Are full-service restaurants—even the smallest ones—able to get in on the tax cuts that were part of the Hiring Incentives to Restore Employment (HIRE) Act that became law earlier this spring? Absolutely. It’s the one time the foodservice industry’s high turnover rates might actually be helpful. Here’s how the deal works.
A pair of tax benefits in the HIRE bill can help restaurant owners save money right away. They apply to both seasonal hires and any new year-round employees you add. Any new employee hired after Feb. 3, 2010, and before Jan 1, 2011, qualifies—if, that is, your new worker had been unemployed during the 60 days prior to being hired by you. (Forty or fewer hours total of paid work during this 60-day period is OK). Furthermore, the new hire has to either fill a brand-new position you’ve created or replace a worker who left voluntarily or for cause from an existing position. Translation: you can’t just fire an existing worker without cause and replace him or her with a new, unemployed person and claim the tax credit. Also, your family members or other relatives don’t qualify.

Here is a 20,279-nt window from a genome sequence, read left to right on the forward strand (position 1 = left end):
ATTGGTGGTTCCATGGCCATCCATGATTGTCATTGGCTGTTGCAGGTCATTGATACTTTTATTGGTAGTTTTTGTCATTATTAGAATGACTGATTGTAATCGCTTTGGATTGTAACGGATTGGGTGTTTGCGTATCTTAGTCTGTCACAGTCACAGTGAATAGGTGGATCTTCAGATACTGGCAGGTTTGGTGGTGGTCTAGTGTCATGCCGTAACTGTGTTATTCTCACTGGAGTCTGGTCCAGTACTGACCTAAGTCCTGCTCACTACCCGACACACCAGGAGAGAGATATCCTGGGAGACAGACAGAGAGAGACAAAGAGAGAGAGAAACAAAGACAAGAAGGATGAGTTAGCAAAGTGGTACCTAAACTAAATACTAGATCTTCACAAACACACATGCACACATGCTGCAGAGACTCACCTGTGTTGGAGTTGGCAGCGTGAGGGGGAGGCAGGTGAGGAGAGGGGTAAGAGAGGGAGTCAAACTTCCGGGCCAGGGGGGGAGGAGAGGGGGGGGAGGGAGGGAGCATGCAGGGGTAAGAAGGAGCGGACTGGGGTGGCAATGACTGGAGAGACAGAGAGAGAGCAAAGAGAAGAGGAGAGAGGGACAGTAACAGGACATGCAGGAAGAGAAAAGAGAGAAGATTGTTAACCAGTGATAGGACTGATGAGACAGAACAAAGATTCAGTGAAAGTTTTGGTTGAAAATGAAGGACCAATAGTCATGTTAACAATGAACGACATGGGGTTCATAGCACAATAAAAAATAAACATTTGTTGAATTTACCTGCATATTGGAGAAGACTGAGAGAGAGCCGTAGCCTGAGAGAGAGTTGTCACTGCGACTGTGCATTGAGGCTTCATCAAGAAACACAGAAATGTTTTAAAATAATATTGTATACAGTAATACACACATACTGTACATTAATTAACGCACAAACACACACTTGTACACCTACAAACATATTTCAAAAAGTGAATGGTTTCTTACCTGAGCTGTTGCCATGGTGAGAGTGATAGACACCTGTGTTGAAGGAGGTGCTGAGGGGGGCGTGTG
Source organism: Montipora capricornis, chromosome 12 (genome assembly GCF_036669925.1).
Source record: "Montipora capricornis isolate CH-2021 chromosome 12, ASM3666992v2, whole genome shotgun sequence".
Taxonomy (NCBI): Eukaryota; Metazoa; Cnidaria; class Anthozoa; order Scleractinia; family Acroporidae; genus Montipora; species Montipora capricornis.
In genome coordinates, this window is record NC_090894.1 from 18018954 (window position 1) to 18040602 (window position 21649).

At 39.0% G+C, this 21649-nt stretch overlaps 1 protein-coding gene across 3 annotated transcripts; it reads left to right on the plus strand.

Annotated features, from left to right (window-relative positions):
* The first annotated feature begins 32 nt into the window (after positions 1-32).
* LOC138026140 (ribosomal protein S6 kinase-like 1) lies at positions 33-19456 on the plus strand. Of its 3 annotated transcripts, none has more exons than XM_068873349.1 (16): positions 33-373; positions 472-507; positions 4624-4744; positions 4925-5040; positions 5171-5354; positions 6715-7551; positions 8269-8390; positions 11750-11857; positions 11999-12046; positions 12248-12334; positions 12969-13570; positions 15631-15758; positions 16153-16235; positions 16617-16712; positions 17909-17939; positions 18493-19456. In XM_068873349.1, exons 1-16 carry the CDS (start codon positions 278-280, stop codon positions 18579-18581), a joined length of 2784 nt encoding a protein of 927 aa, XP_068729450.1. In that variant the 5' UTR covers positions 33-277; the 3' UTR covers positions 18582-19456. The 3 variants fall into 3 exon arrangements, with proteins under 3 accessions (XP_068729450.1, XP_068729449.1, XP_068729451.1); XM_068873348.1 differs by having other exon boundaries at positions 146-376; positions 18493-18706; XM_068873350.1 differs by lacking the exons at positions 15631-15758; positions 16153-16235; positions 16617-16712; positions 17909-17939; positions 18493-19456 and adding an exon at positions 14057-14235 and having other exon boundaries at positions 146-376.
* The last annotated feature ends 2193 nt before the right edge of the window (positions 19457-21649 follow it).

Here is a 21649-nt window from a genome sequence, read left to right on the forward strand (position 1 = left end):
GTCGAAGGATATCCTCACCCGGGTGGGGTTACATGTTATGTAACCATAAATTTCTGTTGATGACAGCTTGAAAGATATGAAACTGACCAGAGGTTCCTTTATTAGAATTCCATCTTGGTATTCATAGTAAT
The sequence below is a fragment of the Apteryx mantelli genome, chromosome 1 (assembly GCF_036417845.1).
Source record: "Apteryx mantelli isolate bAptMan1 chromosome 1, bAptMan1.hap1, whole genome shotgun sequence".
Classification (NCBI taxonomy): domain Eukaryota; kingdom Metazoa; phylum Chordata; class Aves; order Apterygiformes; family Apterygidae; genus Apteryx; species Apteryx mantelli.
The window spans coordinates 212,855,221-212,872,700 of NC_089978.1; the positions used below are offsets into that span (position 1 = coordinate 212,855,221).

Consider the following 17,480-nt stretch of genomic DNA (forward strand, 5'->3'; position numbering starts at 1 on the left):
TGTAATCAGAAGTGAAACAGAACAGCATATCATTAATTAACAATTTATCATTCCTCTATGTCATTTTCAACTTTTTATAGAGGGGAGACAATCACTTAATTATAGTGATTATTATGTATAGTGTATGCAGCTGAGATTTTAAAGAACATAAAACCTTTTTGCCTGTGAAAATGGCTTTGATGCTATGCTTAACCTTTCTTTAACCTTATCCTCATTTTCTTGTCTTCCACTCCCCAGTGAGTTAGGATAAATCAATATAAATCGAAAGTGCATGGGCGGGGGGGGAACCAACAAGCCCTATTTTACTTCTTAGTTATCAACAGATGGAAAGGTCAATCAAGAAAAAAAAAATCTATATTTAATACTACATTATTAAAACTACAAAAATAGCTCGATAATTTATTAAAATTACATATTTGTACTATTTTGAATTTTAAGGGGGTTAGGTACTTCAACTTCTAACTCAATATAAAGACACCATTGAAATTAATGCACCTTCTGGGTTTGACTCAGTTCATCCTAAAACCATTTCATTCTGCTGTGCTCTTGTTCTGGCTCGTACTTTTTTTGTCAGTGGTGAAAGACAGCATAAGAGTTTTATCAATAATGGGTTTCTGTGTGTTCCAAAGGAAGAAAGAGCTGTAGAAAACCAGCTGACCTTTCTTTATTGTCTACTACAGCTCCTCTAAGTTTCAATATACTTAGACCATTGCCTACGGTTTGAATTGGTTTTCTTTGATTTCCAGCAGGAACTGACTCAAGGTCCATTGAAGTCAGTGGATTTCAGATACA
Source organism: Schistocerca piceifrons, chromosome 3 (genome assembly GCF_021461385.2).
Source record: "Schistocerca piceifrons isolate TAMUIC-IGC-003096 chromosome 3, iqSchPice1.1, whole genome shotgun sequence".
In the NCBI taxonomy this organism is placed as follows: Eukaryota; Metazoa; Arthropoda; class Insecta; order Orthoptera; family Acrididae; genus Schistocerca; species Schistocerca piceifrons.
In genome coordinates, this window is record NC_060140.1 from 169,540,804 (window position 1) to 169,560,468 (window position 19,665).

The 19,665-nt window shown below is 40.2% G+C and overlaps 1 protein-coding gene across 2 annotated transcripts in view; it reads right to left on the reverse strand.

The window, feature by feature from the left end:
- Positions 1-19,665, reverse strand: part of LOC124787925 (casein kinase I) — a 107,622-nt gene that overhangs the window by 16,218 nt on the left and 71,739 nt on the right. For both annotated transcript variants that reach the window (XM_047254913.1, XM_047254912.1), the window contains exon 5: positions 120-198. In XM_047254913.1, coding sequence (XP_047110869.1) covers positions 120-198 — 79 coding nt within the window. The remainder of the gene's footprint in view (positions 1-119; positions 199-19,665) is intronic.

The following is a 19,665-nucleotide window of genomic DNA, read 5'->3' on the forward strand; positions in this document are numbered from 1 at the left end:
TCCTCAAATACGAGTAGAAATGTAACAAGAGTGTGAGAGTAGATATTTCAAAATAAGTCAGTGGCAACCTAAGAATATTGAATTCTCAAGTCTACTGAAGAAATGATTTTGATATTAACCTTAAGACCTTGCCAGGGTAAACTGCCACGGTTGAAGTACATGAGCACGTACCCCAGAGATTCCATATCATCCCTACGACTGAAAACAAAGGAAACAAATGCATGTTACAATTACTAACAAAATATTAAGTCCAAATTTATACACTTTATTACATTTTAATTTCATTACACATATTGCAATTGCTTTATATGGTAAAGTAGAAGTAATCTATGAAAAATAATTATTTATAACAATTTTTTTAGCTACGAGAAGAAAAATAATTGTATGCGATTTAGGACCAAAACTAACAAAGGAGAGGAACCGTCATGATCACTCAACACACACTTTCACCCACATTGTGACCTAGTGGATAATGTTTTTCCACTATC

What’s the standard of proof here? The IRS makes available a form on which a new hire can certify that he or she has been unemployed for the requisite 60 days and/or was underneath the 40-paid-hour threshold. Good news: the burden of proof is on the employee, not you.
What’s the payoff ? Comply with the HIRE Act’s standard and you don’t have to pay the employer’s 6.2 percent share of the Social Security tax. Keep the employee on for a full year and you can claim a general business tax credit of up to $1,000 on your 2011 income tax return.
In all, it’s an attractive hiring incentive for an industry where people come and go all the time. To find out more about how the HIRE Act works, go to www.irs.gov/businesses/small/article/0,,id=220745,00.html and follow the links there. That’s also where you can find form W-11, the HIRE Act employee affidavit you’ll need to have any new employee fill out.